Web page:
Among the risk factors that have been related to COPD, cigarette smoke is the best studied and is a consistent finding in numerous studies [1,52,53]. In all recent guidelines on COPD, cigarette smoking has been regarded as the best-established risk factor for the development of the disease [54,55]. In addition, passive cigarette smoking has been related to chronic cough and sputum and is also a candidate risk factor for the development of airflow limitation [53,56,57].
However, from the above epidemiological studies, it is apparent that not all smokers develop clinically significant COPD, and also that there is no direct dose-effect relationship. A passive smoker may develop the disease, whereas a heavy smoker may not. These observations have led to the hypothesis that there are smokers who are susceptible to COPD.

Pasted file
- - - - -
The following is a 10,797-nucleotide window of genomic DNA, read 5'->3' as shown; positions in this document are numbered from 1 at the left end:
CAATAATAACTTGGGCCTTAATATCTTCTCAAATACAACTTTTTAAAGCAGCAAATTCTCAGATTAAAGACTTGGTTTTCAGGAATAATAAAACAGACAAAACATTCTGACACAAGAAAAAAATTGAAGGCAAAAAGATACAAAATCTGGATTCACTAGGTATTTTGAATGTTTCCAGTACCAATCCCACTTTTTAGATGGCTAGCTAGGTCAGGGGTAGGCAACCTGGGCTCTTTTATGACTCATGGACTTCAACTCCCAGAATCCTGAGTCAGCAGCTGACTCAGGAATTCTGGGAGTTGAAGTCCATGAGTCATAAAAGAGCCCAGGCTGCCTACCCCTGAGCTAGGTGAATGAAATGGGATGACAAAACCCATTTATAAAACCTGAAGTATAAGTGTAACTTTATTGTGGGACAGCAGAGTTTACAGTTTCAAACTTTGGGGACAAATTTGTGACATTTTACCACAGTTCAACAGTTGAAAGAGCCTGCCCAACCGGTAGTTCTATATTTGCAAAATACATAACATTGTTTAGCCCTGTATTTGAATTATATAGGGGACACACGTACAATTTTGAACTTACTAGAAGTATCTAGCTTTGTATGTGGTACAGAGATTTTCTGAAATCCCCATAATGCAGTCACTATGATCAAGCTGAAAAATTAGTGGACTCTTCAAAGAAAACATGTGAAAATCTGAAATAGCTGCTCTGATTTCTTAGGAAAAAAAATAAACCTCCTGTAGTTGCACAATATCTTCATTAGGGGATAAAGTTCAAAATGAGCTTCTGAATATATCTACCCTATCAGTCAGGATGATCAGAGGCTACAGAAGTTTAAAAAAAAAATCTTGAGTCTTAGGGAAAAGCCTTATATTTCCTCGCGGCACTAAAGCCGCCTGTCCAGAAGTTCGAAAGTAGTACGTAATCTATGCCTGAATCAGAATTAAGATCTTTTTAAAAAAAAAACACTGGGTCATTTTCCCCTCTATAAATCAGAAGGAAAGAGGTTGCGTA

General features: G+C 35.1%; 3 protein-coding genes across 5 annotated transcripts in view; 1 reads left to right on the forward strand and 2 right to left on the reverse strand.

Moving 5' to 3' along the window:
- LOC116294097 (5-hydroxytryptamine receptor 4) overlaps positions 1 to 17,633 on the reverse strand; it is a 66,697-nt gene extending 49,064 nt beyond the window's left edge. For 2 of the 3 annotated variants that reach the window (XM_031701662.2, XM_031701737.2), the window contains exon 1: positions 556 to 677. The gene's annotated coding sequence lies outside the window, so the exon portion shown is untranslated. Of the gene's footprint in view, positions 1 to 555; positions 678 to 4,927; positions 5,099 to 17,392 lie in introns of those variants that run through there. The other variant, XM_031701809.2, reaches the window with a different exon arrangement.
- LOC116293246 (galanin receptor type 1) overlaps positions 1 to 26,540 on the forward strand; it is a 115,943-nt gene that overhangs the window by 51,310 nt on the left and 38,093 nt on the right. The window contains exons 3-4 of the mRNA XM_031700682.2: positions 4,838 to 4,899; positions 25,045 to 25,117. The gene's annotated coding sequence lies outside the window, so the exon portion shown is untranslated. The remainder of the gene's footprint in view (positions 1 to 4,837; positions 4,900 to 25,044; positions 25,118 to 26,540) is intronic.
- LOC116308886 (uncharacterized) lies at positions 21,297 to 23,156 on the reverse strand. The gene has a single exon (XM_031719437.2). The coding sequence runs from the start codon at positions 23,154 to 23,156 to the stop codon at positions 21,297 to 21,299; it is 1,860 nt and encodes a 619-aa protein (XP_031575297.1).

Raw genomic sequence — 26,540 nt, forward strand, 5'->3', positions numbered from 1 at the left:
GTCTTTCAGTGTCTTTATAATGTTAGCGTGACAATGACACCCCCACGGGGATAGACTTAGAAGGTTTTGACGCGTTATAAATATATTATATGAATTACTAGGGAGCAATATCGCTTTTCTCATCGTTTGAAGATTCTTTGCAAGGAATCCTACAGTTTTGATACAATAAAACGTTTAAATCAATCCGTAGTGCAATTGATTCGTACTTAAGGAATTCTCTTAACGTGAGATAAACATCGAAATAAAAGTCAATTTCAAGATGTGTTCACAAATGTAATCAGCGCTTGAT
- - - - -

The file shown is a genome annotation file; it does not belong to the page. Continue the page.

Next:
Longitudinal epidemiological studies have suggested that a more important factor than the dose (pack/years) is the timing of the exposure to cigarette smoke [58,59]. This is summarized in the epidemiological model of COPD risk shown in Fig. 2.2. Although COPD is a disease of middle/late adult life, events that occur during early life may play a significant role. For example, active or passive smoking during adulthood, when the lungs are fully developed, may make an individual susceptible to developing COPD (Fig. 2.2). An additional effect during maturation of the respiratory system could be maternal smoking during pregnancy (Fig. 2.2a). Finally, there is a well-known third phase in adult life, in which the susceptible smoker is characterized by a rapid decline in forced expiratory volume in 1s (FEV1) (Fig. 2.2d). The timing of exposure to cigarette smoke is thus crucial and may have different and/or additive effects. Cigarette smoke may cause changes before birth (lower initial lung volume), during growth (lower maximal attained volume), in the plateau phase (earlier start of decline) and during the late phase, with an accelerated decline [1,60,61]. However, the epidemiological model discussed above may partly explain the fact that not all smokers develop COPD.
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